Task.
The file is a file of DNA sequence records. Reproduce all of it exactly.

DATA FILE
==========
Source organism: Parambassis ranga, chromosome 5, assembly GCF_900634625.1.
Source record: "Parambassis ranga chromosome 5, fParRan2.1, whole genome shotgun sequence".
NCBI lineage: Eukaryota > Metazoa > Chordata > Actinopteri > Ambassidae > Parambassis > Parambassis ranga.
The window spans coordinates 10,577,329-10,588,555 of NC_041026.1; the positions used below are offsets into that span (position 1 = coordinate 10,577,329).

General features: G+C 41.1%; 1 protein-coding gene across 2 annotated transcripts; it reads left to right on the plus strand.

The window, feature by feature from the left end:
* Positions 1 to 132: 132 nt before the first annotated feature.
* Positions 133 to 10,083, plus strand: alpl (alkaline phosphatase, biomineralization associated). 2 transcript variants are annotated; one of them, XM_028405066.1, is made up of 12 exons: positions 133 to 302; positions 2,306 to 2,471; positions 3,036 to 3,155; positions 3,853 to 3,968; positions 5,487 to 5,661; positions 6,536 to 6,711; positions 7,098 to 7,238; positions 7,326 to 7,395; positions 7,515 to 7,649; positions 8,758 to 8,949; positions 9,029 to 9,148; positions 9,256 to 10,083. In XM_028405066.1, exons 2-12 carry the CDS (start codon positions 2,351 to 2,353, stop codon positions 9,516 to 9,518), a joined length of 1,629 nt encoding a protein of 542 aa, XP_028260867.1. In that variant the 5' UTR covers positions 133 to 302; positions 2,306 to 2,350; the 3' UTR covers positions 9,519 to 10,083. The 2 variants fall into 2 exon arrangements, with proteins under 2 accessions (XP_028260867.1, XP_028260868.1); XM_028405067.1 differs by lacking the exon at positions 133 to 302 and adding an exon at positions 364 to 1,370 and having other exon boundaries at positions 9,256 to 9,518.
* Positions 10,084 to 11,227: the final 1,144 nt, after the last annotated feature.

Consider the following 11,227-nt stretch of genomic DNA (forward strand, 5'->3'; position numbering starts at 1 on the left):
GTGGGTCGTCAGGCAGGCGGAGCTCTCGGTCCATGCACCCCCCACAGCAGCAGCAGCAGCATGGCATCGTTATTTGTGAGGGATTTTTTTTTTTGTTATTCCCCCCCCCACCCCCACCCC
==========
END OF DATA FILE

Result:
Source organism: Parambassis ranga, chromosome 5, assembly GCF_900634625.1.
Source record: "Parambassis ranga chromosome 5, fParRan2.1, whole genome shotgun sequence".
NCBI lineage: Eukaryota > Metazoa > Chordata > Actinopteri > Ambassidae > Parambassis > Parambassis ranga.
The window spans coordinates 10,577,329-10,588,555 of NC_041026.1; the positions used below are offsets into that span (position 1 = coordinate 10,577,329).

General features: G+C 41.1%; 1 protein-coding gene across 2 annotated transcripts; it reads left to right on the plus strand.

The window, feature by feature from the left end:
* Positions 1 to 132: 132 nt before the first annotated feature.
* Positions 133 to 10,083, plus strand: alpl (alkaline phosphatase, biomineralization associated). 2 transcript variants are annotated; one of them, XM_028405066.1, is made up of 12 exons: positions 133 to 302; positions 2,306 to 2,471; positions 3,036 to 3,155; positions 3,853 to 3,968; positions 5,487 to 5,661; positions 6,536 to 6,711; positions 7,098 to 7,238; positions 7,326 to 7,395; positions 7,515 to 7,649; positions 8,758 to 8,949; positions 9,029 to 9,148; positions 9,256 to 10,083. In XM_028405066.1, exons 2-12 carry the CDS (start codon positions 2,351 to 2,353, stop codon positions 9,516 to 9,518), a joined length of 1,629 nt encoding a protein of 542 aa, XP_028260867.1. In that variant the 5' UTR covers positions 133 to 302; positions 2,306 to 2,350; the 3' UTR covers positions 9,519 to 10,083. The 2 variants fall into 2 exon arrangements, with proteins under 2 accessions (XP_028260867.1, XP_028260868.1); XM_028405067.1 differs by lacking the exon at positions 133 to 302 and adding an exon at positions 364 to 1,370 and having other exon boundaries at positions 9,256 to 9,518.
* Positions 10,084 to 11,227: the final 1,144 nt, after the last annotated feature.

Consider the following 11,227-nt stretch of genomic DNA (forward strand, 5'->3'; position numbering starts at 1 on the left):
GTGGGTCGTCAGGCAGGCGGAGCTCTCGGTCCATGCACCCCCCACAGCAGCAGCAGCAGCATGGCATCGTTATTTGTGAGGGATTTTTTTTTTTGTTATTCCCCCCCCCACCCCCACCCC